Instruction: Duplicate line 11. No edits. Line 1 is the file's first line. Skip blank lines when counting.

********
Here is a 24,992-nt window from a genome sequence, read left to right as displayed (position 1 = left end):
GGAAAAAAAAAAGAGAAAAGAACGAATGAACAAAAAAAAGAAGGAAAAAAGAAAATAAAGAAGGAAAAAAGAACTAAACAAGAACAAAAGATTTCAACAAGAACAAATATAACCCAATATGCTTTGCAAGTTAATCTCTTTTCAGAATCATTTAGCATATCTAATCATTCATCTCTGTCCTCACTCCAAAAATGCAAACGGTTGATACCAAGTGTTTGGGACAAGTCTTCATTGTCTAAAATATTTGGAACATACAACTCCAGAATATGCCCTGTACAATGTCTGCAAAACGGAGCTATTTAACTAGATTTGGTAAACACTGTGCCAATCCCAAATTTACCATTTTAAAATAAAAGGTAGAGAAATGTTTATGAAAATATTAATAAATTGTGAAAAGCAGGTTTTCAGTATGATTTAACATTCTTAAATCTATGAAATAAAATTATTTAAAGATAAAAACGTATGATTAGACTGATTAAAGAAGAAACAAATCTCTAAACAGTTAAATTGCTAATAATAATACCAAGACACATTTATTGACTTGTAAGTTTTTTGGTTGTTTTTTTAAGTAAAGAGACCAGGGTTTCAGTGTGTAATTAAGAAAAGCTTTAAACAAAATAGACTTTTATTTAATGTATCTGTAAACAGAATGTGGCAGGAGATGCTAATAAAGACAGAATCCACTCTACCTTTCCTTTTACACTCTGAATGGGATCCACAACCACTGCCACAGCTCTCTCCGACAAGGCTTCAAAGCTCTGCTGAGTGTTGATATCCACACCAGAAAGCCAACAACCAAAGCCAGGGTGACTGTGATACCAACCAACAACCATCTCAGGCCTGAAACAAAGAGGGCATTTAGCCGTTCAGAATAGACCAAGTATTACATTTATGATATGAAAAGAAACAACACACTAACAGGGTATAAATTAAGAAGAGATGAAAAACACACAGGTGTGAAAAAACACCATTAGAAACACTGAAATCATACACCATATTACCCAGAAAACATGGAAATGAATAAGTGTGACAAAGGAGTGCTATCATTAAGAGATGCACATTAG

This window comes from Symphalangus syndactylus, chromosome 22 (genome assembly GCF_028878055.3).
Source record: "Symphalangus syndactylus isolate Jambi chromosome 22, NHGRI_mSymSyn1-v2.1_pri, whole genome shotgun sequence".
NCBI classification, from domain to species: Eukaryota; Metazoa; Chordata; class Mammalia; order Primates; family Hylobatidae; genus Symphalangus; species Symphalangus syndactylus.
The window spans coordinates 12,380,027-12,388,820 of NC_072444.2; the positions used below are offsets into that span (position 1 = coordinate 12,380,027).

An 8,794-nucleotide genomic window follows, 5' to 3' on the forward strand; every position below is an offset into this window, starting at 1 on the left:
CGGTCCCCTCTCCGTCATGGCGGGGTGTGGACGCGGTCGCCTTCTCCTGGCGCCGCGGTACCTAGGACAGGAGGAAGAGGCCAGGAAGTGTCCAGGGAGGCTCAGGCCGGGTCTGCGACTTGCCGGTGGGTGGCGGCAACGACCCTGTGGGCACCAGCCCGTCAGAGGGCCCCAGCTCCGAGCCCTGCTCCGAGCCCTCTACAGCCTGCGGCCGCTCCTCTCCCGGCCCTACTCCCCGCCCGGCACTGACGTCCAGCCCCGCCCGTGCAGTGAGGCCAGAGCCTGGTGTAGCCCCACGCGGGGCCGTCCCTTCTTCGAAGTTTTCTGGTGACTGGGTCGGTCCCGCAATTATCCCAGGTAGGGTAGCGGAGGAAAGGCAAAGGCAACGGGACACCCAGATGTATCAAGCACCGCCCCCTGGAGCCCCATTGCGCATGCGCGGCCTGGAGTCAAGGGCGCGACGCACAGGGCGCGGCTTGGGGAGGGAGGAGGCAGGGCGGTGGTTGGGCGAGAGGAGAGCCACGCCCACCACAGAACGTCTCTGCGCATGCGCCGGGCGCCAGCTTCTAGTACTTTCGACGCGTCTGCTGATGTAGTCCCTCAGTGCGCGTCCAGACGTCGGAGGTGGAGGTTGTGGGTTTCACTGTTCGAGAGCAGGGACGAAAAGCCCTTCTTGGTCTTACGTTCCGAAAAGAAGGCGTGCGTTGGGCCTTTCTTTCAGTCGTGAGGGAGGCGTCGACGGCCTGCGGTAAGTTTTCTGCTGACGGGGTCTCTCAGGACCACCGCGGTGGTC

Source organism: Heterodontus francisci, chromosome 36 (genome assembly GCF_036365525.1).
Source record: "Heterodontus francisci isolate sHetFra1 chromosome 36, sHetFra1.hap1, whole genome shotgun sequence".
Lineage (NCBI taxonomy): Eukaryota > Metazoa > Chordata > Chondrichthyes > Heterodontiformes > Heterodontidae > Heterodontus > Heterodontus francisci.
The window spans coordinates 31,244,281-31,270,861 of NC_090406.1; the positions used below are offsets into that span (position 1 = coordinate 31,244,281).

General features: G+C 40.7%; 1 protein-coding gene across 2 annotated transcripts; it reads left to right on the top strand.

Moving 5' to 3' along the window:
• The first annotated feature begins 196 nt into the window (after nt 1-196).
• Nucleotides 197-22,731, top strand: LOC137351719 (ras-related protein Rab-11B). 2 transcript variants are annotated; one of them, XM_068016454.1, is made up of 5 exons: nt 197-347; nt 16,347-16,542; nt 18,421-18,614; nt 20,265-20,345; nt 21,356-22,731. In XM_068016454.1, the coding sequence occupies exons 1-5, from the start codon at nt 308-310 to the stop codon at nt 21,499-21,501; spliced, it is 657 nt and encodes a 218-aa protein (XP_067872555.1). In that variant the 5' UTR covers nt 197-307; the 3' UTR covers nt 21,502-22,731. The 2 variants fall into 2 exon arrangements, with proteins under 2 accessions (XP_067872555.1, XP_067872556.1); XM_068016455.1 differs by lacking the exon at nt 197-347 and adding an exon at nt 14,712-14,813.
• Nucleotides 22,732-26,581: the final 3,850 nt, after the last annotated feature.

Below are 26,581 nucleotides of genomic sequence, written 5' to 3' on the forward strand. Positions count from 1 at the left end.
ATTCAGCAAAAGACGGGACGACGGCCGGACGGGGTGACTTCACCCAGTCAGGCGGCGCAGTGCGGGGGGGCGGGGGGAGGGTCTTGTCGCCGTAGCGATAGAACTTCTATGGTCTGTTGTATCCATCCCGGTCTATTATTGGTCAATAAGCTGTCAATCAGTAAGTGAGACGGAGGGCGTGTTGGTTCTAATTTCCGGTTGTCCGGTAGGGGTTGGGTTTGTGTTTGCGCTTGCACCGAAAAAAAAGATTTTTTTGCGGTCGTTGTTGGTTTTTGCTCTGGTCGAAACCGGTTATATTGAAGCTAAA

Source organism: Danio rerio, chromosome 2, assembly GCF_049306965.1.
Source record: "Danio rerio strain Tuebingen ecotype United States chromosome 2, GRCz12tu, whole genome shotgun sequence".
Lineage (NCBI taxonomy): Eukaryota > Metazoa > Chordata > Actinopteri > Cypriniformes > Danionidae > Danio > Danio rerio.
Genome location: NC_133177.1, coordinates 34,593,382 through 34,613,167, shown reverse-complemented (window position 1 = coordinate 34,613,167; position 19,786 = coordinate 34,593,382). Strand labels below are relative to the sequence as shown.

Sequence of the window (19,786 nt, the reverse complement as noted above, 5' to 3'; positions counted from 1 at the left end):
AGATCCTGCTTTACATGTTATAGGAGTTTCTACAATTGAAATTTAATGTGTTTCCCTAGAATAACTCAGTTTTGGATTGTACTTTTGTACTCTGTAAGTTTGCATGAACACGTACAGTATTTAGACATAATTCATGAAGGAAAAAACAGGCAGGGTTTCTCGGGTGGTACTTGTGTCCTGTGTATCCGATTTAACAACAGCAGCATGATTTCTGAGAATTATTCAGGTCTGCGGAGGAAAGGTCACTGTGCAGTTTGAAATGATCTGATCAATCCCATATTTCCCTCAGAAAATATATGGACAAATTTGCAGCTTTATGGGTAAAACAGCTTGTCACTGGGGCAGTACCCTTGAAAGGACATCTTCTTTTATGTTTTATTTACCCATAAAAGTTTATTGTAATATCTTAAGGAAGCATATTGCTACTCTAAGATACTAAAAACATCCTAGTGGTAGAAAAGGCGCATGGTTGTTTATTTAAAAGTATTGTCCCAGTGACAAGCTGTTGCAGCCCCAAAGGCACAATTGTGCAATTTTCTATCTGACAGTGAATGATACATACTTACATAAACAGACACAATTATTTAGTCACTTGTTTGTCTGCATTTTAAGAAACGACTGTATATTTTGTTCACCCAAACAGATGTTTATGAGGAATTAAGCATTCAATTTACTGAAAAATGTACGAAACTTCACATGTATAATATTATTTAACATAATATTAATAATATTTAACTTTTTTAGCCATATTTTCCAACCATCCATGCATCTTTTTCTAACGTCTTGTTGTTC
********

Lineage (NCBI taxonomy): Eukaryota > Metazoa > Chordata > Chondrichthyes > Heterodontiformes > Heterodontidae > Heterodontus > Heterodontus francisci.